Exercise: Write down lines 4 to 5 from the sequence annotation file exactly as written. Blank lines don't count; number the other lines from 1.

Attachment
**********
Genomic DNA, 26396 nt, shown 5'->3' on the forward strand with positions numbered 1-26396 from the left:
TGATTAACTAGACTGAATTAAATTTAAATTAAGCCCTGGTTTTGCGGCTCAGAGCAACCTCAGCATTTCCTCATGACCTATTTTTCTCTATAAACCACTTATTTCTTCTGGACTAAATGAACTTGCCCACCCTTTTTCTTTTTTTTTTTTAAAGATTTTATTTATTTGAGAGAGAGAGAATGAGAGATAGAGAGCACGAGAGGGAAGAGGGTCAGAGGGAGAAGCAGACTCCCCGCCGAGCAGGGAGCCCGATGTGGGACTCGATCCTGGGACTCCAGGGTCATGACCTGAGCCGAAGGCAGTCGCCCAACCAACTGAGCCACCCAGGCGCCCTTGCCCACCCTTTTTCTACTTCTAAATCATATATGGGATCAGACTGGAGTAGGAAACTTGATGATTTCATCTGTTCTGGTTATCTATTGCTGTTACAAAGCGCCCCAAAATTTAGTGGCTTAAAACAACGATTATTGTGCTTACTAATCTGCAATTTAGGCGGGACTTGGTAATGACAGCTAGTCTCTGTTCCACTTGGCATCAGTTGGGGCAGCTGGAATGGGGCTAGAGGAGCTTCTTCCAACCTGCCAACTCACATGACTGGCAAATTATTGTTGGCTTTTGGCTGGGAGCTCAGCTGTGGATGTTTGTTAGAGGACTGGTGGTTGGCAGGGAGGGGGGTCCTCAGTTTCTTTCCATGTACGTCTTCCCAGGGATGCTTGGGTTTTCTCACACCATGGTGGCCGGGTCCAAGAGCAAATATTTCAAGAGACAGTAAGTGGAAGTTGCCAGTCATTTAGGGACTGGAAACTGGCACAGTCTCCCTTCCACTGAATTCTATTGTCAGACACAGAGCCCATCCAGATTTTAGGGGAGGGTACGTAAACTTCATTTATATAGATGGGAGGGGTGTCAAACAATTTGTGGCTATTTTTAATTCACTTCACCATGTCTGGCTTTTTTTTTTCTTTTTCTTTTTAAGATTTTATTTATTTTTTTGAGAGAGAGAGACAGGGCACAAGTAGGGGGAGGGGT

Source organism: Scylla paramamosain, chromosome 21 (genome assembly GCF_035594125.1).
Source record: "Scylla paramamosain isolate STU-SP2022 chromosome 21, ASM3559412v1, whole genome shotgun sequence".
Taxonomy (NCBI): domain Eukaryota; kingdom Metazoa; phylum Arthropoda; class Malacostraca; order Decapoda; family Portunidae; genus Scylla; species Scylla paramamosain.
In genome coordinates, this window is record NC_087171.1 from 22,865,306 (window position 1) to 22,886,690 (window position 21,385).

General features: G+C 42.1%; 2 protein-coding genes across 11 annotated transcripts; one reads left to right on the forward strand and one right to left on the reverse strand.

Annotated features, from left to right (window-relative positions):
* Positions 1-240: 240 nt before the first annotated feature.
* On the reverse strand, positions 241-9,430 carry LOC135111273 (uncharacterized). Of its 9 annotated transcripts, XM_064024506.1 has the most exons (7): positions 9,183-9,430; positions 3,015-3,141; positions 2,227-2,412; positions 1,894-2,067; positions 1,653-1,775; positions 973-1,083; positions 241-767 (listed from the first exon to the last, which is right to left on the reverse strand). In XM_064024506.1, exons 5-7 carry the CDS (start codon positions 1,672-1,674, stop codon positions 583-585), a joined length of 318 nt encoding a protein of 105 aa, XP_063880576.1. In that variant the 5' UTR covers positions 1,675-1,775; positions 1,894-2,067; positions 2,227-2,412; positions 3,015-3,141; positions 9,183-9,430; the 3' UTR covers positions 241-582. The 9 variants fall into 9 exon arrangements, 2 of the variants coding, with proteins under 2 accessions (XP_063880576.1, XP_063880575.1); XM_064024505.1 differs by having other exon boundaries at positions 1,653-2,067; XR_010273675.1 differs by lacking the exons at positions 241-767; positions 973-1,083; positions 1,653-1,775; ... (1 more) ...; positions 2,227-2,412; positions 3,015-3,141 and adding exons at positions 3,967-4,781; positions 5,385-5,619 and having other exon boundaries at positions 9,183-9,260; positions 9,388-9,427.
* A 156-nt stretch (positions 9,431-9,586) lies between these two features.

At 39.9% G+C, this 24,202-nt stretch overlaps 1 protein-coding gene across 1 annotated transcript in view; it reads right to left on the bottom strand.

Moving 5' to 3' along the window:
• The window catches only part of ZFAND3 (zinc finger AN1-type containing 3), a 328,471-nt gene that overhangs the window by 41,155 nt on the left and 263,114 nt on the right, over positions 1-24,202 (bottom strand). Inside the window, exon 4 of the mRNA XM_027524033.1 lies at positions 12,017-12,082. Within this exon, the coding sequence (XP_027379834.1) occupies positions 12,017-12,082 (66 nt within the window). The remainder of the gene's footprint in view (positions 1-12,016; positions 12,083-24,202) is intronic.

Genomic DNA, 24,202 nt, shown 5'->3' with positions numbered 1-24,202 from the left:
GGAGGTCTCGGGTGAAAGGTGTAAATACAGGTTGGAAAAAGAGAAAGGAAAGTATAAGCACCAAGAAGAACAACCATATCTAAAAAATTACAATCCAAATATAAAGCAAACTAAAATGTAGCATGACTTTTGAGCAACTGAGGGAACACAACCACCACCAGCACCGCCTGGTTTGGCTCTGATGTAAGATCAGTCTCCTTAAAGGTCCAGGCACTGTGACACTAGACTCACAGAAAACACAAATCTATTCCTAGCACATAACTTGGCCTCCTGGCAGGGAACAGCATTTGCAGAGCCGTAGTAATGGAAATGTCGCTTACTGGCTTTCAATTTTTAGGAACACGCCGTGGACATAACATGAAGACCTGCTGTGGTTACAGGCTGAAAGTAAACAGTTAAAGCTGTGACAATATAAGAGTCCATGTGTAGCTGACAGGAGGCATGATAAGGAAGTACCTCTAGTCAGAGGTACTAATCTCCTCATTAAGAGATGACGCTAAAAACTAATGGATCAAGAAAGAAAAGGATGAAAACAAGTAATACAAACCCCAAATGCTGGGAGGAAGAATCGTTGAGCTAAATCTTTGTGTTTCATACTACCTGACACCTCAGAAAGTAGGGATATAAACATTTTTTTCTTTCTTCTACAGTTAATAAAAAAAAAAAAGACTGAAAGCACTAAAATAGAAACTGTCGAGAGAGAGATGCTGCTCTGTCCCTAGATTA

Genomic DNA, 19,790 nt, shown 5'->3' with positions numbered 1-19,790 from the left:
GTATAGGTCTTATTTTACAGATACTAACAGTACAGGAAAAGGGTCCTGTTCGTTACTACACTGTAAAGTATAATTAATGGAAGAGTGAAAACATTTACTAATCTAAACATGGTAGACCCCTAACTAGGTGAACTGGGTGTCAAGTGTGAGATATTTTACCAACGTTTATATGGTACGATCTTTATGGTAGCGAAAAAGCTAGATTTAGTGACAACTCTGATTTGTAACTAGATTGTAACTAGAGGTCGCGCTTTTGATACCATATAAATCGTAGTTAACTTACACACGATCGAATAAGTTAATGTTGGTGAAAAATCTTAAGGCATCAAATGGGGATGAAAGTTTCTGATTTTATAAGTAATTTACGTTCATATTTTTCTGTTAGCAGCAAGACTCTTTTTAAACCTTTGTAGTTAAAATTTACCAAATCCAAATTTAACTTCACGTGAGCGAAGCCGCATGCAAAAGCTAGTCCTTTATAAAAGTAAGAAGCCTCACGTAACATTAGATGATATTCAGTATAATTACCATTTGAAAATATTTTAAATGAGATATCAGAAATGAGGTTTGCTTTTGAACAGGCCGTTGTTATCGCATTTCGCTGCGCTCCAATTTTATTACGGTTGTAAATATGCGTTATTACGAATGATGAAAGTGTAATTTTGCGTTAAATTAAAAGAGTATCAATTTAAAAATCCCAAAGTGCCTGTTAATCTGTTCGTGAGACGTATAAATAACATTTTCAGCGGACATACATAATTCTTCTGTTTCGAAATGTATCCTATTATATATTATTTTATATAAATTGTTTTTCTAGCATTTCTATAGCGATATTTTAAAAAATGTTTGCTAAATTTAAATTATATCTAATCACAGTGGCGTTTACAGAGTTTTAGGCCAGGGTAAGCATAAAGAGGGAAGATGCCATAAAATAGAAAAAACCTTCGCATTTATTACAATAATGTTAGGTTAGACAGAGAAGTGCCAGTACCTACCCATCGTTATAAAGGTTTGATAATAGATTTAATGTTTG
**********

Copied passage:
Source record: "Scylla paramamosain isolate STU-SP2022 chromosome 21, ASM3559412v1, whole genome shotgun sequence".
Taxonomy (NCBI): domain Eukaryota; kingdom Metazoa; phylum Arthropoda; class Malacostraca; order Decapoda; family Portunidae; genus Scylla; species Scylla paramamosain.